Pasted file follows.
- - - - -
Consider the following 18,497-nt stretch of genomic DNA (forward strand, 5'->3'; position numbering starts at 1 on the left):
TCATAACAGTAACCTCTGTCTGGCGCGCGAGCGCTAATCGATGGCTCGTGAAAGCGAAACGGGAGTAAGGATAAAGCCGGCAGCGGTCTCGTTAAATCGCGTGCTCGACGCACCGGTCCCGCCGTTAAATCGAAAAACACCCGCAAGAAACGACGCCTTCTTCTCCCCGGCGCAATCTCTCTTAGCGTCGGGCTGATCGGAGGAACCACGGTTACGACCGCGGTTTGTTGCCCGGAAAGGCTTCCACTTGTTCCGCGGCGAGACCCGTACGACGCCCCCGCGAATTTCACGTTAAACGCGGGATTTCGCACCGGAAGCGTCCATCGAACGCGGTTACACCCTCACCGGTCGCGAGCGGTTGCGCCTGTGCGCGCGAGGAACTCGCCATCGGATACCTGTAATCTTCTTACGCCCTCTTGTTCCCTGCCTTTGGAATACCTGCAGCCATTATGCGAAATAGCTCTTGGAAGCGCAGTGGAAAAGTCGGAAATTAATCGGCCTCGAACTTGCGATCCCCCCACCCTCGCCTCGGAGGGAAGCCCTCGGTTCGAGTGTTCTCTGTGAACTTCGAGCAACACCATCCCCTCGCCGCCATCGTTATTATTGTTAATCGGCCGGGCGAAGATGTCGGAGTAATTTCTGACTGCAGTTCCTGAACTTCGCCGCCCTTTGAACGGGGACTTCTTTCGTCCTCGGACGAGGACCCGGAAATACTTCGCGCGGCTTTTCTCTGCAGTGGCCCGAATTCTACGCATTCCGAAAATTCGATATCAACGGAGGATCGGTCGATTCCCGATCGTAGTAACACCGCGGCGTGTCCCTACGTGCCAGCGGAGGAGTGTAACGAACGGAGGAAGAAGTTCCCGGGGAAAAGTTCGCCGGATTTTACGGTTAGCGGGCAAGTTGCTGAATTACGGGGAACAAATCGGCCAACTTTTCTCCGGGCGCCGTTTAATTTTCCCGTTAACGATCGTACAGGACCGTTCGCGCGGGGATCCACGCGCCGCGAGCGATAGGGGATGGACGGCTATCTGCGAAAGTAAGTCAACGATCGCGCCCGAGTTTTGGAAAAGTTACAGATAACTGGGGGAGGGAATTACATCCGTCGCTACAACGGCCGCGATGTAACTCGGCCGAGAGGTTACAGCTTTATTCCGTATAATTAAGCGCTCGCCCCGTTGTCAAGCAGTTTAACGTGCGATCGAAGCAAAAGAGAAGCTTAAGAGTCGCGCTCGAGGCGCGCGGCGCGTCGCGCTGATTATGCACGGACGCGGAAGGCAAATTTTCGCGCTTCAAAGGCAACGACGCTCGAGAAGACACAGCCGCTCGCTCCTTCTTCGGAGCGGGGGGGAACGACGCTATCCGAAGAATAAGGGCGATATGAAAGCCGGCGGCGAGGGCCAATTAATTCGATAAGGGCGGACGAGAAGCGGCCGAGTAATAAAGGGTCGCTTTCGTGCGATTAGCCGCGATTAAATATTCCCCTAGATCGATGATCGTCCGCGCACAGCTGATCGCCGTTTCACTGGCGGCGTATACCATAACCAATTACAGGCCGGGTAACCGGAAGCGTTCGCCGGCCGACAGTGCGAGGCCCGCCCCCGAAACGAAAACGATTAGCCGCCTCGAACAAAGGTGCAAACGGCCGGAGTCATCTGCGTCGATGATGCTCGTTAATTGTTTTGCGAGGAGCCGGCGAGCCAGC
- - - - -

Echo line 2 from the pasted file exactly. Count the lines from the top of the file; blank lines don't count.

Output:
TCATAACAGTAACCTCTGTCTGGCGCGCGAGCGCTAATCGATGGCTCGTGAAAGCGAAACGGGAGTAAGGATAAAGCCGGCAGCGGTCTCGTTAAATCGCGTGCTCGACGCACCGGTCCCGCCGTTAAATCGAAAAACACCCGCAAGAAACGACGCCTTCTTCTCCCCGGCGCAATCTCTCTTAGCGTCGGGCTGATCGGAGGAACCACGGTTACGACCGCGGTTTGTTGCCCGGAAAGGCTTCCACTTGTTCCGCGGCGAGACCCGTACGACGCCCCCGCGAATTTCACGTTAAACGCGGGATTTCGCACCGGAAGCGTCCATCGAACGCGGTTACACCCTCACCGGTCGCGAGCGGTTGCGCCTGTGCGCGCGAGGAACTCGCCATCGGATACCTGTAATCTTCTTACGCCCTCTTGTTCCCTGCCTTTGGAATACCTGCAGCCATTATGCGAAATAGCTCTTGGAAGCGCAGTGGAAAAGTCGGAAATTAATCGGCCTCGAACTTGCGATCCCCCCACCCTCGCCTCGGAGGGAAGCCCTCGGTTCGAGTGTTCTCTGTGAACTTCGAGCAACACCATCCCCTCGCCGCCATCGTTATTATTGTTAATCGGCCGGGCGAAGATGTCGGAGTAATTTCTGACTGCAGTTCCTGAACTTCGCCGCCCTTTGAACGGGGACTTCTTTCGTCCTCGGACGAGGACCCGGAAATACTTCGCGCGGCTTTTCTCTGCAGTGGCCCGAATTCTACGCATTCCGAAAATTCGATATCAACGGAGGATCGGTCGATTCCCGATCGTAGTAACACCGCGGCGTGTCCCTACGTGCCAGCGGAGGAGTGTAACGAACGGAGGAAGAAGTTCCCGGGGAAAAGTTCGCCGGATTTTACGGTTAGCGGGCAAGTTGCTGAATTACGGGGAACAAATCGGCCAACTTTTCTCCGGGCGCCGTTTAATTTTCCCGTTAACGATCGTACAGGACCGTTCGCGCGGGGATCCACGCGCCGCGAGCGATAGGGGATGGACGGCTATCTGCGAAAGTAAGTCAACGATCGCGCCCGAGTTTTGGAAAAGTTACAGATAACTGGGGGAGGGAATTACATCCGTCGCTACAACGGCCGCGATGTAACTCGGCCGAGAGGTTACAGCTTTATTCCGTATAATTAAGCGCTCGCCCCGTTGTCAAGCAGTTTAACGTGCGATCGAAGCAAAAGAGAAGCTTAAGAGTCGCGCTCGAGGCGCGCGGCGCGTCGCGCTGATTATGCACGGACGCGGAAGGCAAATTTTCGCGCTTCAAAGGCAACGACGCTCGAGAAGACACAGCCGCTCGCTCCTTCTTCGGAGCGGGGGGGAACGACGCTATCCGAAGAATAAGGGCGATATGAAAGCCGGCGGCGAGGGCCAATTAATTCGATAAGGGCGGACGAGAAGCGGCCGAGTAATAAAGGGTCGCTTTCGTGCGATTAGCCGCGATTAAATATTCCCCTAGATCGATGATCGTCCGCGCACAGCTGATCGCCGTTTCACTGGCGGCGTATACCATAACCAATTACAGGCCGGGTAACCGGAAGCGTTCGCCGGCCGACAGTGCGAGGCCCGCCCCCGAAACGAAAACGATTAGCCGCCTCGAACAAAGGTGCAAACGGCCGGAGTCATCTGCGTCGATGATGCTCGTTAATTGTTTTGCGAGGAGCCGGCGAGCCAGC